When your sweet pregnant dog goes into labor, it's extremely important for you to be available to help her, should she need you to notify a veterinarian for any reason. Although many canine deliveries go smoothly and successfully, some complications can occasionally arise. The easier you can recognize a tough whelping experience, or "dystocia," the better.
Your pregnant dog might be experiencing birthing difficulties if you notice any conspicuous genital discharge prior to any of the youngsters emerging. If her body is giving off a substance that is black, green or brown, contact a veterinarian immediately. Extended vaginal bleeding during birthing also points to a problem, so do the same in that situation, too.
Lack of Moving Forward
A lack of development and moving forward in labor also usually signifies a problem. If a mama-to-be has been trying hard to birth her puppies for around 40 minutes with no sign of any of them, there could be an issue. Excessively long amounts of time between puppies also often indicates a problem. If her previous newborn came out between two and three hours ago and she's still making a serious effort to get the rest out, immediately contact your veterinarian.
If your dog decides to take a break between birthing her puppies, pay close attention to the amount of time she spends taking it easy. If you observe that she's been relaxing for more than four hours, it's time to get a helping hand and let your veterinarian know what's going on. If it's clear to you that your dog is suffering with discomfort in any way, don't ignore it.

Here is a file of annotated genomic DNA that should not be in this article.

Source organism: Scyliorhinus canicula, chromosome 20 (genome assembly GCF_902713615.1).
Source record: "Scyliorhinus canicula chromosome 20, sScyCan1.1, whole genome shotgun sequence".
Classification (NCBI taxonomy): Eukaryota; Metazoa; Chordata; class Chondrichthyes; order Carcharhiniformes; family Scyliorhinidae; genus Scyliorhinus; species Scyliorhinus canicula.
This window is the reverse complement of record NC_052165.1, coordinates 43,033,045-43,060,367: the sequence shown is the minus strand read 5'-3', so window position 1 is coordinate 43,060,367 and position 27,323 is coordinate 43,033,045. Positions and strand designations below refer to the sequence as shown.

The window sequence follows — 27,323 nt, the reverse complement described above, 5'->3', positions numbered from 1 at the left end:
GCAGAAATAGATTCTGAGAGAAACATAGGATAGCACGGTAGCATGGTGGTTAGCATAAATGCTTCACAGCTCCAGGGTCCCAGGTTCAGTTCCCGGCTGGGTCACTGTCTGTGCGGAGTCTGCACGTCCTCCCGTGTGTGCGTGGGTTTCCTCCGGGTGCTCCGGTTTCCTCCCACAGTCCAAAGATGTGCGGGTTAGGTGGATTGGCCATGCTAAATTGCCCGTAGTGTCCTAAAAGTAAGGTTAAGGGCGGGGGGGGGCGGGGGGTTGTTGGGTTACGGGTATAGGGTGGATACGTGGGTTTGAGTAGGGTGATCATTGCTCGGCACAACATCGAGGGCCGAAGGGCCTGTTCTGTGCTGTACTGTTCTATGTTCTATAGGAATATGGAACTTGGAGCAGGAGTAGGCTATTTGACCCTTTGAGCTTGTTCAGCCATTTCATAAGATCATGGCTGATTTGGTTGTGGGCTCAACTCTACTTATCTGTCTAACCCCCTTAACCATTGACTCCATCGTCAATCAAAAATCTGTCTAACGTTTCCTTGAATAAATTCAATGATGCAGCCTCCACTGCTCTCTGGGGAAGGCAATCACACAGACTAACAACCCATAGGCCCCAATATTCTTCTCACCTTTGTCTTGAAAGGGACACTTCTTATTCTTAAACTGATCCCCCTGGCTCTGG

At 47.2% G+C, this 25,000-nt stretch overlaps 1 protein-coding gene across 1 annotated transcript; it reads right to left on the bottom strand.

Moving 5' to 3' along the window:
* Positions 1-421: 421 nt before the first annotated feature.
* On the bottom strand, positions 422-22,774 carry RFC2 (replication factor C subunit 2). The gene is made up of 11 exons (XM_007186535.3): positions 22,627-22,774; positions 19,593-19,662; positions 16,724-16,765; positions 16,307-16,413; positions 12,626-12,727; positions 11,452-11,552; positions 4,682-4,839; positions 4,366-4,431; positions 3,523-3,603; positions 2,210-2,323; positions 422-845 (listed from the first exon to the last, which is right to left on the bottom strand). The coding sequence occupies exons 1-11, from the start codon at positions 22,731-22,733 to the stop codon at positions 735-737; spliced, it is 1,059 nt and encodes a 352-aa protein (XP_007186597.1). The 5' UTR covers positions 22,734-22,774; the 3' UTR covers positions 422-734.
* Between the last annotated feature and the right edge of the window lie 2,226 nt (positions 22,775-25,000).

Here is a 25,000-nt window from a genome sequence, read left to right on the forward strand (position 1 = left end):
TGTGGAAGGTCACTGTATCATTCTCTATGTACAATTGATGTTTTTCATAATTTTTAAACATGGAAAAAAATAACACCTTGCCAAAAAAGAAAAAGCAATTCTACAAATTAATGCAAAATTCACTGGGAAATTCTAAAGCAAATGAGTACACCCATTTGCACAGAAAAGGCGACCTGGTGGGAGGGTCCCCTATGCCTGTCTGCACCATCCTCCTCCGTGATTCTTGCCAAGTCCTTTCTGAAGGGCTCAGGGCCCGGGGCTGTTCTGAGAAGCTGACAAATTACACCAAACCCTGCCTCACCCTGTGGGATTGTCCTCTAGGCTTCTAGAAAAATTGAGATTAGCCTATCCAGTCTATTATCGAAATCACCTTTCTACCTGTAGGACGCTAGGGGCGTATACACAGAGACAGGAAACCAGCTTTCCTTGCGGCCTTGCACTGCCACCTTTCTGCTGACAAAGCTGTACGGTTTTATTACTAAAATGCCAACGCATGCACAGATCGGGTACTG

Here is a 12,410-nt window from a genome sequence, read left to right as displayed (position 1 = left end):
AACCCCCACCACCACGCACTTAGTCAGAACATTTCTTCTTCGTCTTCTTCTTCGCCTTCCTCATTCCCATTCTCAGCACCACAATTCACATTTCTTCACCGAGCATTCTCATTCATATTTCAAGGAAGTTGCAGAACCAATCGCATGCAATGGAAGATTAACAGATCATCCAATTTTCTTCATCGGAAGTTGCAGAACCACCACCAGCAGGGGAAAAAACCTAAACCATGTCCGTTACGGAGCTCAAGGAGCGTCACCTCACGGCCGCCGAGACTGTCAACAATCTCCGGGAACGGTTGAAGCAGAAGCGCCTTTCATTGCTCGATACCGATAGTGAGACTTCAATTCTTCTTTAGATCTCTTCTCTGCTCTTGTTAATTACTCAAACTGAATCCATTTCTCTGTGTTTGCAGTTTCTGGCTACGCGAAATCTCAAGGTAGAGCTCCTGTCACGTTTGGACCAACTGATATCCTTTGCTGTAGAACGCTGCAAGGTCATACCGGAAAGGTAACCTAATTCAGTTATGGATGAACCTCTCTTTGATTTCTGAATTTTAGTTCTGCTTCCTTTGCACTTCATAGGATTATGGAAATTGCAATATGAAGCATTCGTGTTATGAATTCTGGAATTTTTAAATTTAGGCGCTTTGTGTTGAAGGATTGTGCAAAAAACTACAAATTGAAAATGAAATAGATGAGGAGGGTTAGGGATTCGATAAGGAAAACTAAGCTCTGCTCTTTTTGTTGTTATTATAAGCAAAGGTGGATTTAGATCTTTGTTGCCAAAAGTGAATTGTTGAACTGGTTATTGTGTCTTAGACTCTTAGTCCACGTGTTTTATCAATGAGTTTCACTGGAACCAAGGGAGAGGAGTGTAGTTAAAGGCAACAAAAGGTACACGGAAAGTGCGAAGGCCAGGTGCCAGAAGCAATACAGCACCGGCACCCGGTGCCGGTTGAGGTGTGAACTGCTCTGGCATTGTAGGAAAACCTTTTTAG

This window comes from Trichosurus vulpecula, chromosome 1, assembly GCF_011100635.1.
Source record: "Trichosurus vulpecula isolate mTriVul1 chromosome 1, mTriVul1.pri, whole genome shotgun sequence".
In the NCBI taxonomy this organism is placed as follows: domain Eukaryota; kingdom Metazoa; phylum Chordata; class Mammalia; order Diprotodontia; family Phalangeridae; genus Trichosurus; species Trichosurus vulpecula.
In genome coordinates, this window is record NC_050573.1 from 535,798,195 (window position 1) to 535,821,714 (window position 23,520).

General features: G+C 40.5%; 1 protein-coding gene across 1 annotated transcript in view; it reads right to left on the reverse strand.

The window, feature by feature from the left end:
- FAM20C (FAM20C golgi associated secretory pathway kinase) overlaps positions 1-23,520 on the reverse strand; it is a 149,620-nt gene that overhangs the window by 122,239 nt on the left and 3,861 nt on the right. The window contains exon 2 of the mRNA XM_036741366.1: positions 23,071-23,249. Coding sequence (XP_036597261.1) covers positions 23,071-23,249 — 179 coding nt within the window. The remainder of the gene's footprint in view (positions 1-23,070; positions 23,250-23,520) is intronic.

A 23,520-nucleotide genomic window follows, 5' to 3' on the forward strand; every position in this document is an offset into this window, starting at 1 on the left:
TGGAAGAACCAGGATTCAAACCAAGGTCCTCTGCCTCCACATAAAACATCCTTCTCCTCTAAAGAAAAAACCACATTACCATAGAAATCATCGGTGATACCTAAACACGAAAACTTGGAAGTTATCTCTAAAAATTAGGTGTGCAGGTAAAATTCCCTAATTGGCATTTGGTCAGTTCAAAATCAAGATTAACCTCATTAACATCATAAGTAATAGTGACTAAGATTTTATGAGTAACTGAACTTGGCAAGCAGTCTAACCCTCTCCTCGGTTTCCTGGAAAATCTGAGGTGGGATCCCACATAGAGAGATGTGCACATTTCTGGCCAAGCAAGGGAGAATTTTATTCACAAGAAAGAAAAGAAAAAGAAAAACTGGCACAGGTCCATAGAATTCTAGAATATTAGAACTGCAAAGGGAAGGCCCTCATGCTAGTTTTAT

Any unusual physical signs also can denote whelping issues. If the pregnant doggie is breathing with her mouth hanging open, there could be a problem. Shivering is another key sign of a problem. Be alert to any and all indications of malaise.
Any female dog can undergo complications during pregnancy, whether younger or older, small breed or large breed. However, canines of certain breeds are often more susceptible to dystocia and its associated dilemmas. These breeds include shih tzus, Boston terriers and French bulldogs. Brachycephalic pooches such as these are particularly vulnerable. Brachycephalic dogs are those with somewhat wide and "flattened"-looking visages.
By Naomi Millburn
About the Author
Naomi Millburn has been a freelance writer since 2011. Her areas of writing expertise include arts and crafts, literature, linguistics, traveling, fashion and European and East Asian cultures. She holds a Bachelor of Arts in American literature from Aoyama Gakuin University in Tokyo.